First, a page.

ADMITTEDLY, DALE AKIKI HAS AN ODD appearance. He limps because he was born with a clubfoot; his eyelids droop from Noonan's syndrome, a rare genetic disorder. And his head is unnaturally large due to hydrocephalus, commonly known as water on the brain. "He looks different, and some people can't handle that," says Troy Odle, 37, Akiki's best friend since their student days at Bonita Vista High School, near San Diego. "People teased him, but everyone who knows him knows what a wonderful person he is. He doesn't judge people."
Unfortunately, others judge him—sometimes unfairly. In 1991, Akiki, then 33, was arrested on charges that he had sexually abused nearly a dozen children under his care at a church nursery. He was held without bail for 2½ years, including the seven months of his trial, the longest in San Diego history. To his accusers, among them some of the city's most prominent citizens, Akiki was a monster who terrorized 3-and 4-year-olds. But to his supporters—and ultimately to jurors—he was a victim, falsely accused by children who had been frightened by his appearance and coached by parents and therapists to remember events that never took place. On Nov. 19, a 12-member jury acquitted him of 35 counts of child abuse and kidnapping. "It seemed like a witch-hunt to me," said juror David Fava. "The therapists terrorized these kids. Someone ought to look into what they're doing."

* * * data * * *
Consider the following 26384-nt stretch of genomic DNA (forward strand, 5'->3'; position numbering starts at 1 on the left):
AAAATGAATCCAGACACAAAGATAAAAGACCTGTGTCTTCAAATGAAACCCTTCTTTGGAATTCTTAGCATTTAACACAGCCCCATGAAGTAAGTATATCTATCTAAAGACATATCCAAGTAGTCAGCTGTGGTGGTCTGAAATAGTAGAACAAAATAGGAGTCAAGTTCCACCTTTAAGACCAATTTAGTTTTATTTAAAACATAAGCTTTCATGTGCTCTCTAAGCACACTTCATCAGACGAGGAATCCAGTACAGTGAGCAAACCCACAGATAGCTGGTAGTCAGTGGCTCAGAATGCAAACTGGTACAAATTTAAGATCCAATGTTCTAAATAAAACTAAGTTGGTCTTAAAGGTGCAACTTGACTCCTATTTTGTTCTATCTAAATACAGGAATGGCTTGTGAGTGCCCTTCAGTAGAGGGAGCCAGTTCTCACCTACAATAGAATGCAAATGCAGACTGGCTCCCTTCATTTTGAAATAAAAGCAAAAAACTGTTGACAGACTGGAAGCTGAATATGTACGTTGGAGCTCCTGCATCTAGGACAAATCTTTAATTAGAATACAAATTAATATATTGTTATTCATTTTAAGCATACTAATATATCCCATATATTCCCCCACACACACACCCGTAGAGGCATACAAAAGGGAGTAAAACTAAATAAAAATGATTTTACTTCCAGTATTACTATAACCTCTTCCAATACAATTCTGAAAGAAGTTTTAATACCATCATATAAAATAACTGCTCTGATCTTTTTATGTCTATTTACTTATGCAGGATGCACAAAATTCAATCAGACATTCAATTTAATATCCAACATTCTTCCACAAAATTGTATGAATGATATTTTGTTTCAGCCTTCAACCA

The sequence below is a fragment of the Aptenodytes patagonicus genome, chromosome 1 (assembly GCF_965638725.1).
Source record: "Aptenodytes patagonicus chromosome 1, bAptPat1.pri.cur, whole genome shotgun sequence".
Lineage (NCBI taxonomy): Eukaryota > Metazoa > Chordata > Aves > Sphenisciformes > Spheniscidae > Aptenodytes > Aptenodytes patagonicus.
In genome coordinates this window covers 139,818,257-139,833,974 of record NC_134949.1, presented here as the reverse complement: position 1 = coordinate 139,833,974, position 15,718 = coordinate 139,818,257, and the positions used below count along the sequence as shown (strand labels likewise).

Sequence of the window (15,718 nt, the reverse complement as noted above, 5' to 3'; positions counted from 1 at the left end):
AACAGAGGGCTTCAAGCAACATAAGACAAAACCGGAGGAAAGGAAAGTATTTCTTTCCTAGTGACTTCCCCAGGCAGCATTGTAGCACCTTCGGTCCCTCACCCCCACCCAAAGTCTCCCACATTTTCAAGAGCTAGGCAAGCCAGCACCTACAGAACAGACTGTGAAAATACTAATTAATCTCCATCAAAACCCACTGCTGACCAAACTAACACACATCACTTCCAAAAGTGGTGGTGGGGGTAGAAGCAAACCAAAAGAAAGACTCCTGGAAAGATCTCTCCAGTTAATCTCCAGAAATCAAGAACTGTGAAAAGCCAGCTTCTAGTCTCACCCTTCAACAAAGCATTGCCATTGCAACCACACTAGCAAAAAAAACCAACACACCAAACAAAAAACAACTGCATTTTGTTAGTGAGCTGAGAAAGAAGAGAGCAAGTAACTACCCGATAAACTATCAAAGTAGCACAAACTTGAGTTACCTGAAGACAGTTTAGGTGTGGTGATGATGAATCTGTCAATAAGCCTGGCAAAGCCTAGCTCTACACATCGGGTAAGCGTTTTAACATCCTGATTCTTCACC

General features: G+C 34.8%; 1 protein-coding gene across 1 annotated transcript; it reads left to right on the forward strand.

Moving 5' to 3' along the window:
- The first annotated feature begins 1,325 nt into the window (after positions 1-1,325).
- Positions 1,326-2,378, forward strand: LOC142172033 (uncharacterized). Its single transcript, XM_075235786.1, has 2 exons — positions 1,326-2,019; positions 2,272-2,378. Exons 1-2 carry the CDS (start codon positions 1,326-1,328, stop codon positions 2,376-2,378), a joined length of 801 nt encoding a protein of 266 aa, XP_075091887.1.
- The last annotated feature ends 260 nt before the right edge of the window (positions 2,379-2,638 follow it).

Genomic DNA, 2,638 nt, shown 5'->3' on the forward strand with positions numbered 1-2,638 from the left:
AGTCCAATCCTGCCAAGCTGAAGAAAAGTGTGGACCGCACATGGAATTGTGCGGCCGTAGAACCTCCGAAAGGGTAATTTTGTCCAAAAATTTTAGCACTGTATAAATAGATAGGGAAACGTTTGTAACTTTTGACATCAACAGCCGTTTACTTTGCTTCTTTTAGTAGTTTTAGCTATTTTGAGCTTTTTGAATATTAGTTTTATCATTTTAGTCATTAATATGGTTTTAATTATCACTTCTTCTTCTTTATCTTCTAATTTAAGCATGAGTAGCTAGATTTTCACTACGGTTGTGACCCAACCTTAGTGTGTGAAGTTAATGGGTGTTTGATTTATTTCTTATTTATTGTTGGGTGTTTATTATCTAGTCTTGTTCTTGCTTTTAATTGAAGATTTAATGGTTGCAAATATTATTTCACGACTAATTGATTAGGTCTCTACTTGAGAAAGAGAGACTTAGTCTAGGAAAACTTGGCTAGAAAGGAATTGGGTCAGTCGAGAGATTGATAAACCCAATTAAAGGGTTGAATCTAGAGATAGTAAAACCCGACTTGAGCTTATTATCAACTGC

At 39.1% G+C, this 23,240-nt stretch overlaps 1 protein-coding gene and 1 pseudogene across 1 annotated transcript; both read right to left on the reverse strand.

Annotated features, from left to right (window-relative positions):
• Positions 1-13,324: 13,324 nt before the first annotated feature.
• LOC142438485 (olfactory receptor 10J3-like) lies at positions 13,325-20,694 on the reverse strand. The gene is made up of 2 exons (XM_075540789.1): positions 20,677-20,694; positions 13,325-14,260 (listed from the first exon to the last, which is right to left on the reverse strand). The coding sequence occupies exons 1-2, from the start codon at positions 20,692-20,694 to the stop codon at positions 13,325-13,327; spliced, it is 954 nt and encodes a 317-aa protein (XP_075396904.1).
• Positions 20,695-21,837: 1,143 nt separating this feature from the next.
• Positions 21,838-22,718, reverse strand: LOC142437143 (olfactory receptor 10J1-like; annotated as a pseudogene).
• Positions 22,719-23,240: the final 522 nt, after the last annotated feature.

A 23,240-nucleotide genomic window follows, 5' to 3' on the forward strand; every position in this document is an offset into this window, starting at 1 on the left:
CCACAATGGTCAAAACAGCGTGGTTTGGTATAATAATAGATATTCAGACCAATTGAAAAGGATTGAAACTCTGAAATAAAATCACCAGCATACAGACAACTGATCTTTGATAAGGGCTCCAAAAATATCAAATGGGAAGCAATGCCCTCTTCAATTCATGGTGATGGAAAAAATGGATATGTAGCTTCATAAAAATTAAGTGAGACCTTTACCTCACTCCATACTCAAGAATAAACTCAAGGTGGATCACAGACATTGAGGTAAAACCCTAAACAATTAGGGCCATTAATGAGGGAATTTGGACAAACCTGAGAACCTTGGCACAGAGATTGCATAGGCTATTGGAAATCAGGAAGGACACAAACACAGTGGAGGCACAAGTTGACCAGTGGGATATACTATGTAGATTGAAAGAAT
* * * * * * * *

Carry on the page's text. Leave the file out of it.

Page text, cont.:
Until Akiki was arrested in May 1991, he and his wife, Sharon, 30, lived quietly in the San Diego suburb of La Mesa. After attending Southwestern College in San Diego County, Akiki worked as a clerk at a naval supply store and was an active member of the Faith Chapel fundamentalist church in Spring Valley. That is where he met Sharon, an ice-cream store employee, in 1987. They were both volunteers in the church's nursery, watching over children while their parents attended Sunday night services. "I loved those kids as if they were my own," he says.
Then, in March 1989, church member Mary Goodall, whose husband, Jack, is CEO of Foodmaker Inc., which owns the Jack-in-the-Box fast-food chain, delivered a widely discussed talk on satanic ritual abuse in preschool nurseries, claiming it was "much more prevalent" than people thought. In April, Akiki says, a church pastor asked him to stop working in the nursery because three mothers said his appearance was frightening the children.
Four months after Akiki stopped volunteering, the accusations of abuse began to fly. First, a child told her mother after repeated questioning that Akiki "showed me him's penis." Then, according to Deputy District Attorney Mary Avery, several parents told the pastor that their children had been displaying "unusual and regressive" behavior, including bed-wetting and nightmares. A meeting of concerned parents was called at the church, and some children were encouraged by the pastor to seek therapy.